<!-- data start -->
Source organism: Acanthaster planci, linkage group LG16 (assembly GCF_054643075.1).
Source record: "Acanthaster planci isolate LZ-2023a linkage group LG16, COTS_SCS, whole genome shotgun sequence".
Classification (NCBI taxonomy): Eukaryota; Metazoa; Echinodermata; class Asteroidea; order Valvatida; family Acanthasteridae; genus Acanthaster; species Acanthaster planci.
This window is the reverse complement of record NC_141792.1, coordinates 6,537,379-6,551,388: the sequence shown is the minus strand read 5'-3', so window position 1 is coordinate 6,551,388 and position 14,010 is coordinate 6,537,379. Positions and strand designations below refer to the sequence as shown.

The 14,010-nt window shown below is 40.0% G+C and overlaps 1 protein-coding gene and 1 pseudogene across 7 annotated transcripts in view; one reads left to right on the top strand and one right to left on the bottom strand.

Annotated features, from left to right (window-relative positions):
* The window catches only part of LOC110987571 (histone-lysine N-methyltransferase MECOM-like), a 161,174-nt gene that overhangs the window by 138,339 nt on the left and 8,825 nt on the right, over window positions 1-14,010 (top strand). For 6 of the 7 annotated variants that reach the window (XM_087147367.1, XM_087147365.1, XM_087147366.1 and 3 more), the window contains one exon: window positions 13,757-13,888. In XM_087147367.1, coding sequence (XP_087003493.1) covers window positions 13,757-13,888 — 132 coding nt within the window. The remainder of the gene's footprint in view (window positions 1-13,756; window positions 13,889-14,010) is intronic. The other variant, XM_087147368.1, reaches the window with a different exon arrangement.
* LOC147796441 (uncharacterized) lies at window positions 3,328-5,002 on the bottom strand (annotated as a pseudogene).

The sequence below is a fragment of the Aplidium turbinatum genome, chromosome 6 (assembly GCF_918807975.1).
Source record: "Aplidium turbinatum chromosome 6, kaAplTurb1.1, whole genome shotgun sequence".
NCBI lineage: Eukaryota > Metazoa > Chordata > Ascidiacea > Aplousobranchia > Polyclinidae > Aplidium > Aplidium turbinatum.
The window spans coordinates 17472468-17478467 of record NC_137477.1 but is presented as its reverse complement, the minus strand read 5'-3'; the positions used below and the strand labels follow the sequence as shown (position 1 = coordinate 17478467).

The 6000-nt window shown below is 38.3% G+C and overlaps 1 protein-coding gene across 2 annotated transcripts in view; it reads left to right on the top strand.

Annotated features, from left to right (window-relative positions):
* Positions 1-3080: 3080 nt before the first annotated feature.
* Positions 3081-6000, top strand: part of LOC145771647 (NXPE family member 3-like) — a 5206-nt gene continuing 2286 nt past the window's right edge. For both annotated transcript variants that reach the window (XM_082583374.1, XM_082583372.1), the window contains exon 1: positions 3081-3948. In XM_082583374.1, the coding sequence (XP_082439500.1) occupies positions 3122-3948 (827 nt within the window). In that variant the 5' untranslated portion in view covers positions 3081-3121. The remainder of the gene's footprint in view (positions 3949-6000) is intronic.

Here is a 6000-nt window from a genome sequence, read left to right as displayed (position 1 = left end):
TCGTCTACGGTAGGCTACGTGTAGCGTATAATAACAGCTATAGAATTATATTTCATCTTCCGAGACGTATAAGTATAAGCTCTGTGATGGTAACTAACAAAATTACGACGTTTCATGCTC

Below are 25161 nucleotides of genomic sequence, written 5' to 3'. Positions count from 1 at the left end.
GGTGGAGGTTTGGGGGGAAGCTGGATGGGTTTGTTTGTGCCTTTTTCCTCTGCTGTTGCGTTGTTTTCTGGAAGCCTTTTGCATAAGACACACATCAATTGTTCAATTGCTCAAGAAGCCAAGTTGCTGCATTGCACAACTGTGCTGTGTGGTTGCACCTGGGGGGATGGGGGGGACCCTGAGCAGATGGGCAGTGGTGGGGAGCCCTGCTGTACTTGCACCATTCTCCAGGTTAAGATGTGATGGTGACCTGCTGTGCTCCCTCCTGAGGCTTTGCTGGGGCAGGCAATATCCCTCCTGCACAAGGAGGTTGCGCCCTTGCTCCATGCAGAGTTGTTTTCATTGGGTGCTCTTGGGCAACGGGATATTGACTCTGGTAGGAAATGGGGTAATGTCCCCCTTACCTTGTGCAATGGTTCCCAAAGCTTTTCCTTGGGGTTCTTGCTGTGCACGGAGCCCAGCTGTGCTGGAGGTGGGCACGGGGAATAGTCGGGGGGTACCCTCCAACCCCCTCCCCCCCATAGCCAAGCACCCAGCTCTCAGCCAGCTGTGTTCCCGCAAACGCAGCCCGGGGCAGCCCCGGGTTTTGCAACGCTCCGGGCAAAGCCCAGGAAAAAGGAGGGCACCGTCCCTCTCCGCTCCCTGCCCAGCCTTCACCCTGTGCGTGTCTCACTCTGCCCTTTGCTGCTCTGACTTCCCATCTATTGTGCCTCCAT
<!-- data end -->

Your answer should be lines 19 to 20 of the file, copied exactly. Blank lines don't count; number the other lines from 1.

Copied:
Below are 25161 nucleotides of genomic sequence, written 5' to 3'. Positions count from 1 at the left end.
GGTGGAGGTTTGGGGGGAAGCTGGATGGGTTTGTTTGTGCCTTTTTCCTCTGCTGTTGCGTTGTTTTCTGGAAGCCTTTTGCATAAGACACACATCAATTGTTCAATTGCTCAAGAAGCCAAGTTGCTGCATTGCACAACTGTGCTGTGTGGTTGCACCTGGGGGGATGGGGGGGACCCTGAGCAGATGGGCAGTGGTGGGGAGCCCTGCTGTACTTGCACCATTCTCCAGGTTAAGATGTGATGGTGACCTGCTGTGCTCCCTCCTGAGGCTTTGCTGGGGCAGGCAATATCCCTCCTGCACAAGGAGGTTGCGCCCTTGCTCCATGCAGAGTTGTTTTCATTGGGTGCTCTTGGGCAACGGGATATTGACTCTGGTAGGAAATGGGGTAATGTCCCCCTTACCTTGTGCAATGGTTCCCAAAGCTTTTCCTTGGGGTTCTTGCTGTGCACGGAGCCCAGCTGTGCTGGAGGTGGGCACGGGGAATAGTCGGGGGGTACCCTCCAACCCCCTCCCCCCCATAGCCAAGCACCCAGCTCTCAGCCAGCTGTGTTCCCGCAAACGCAGCCCGGGGCAGCCCCGGGTTTTGCAACGCTCCGGGCAAAGCCCAGGAAAAAGGAGGGCACCGTCCCTCTCCGCTCCCTGCCCAGCCTTCACCCTGTGCGTGTCTCACTCTGCCCTTTGCTGCTCTGACTTCCCATCTATTGTGCCTCCAT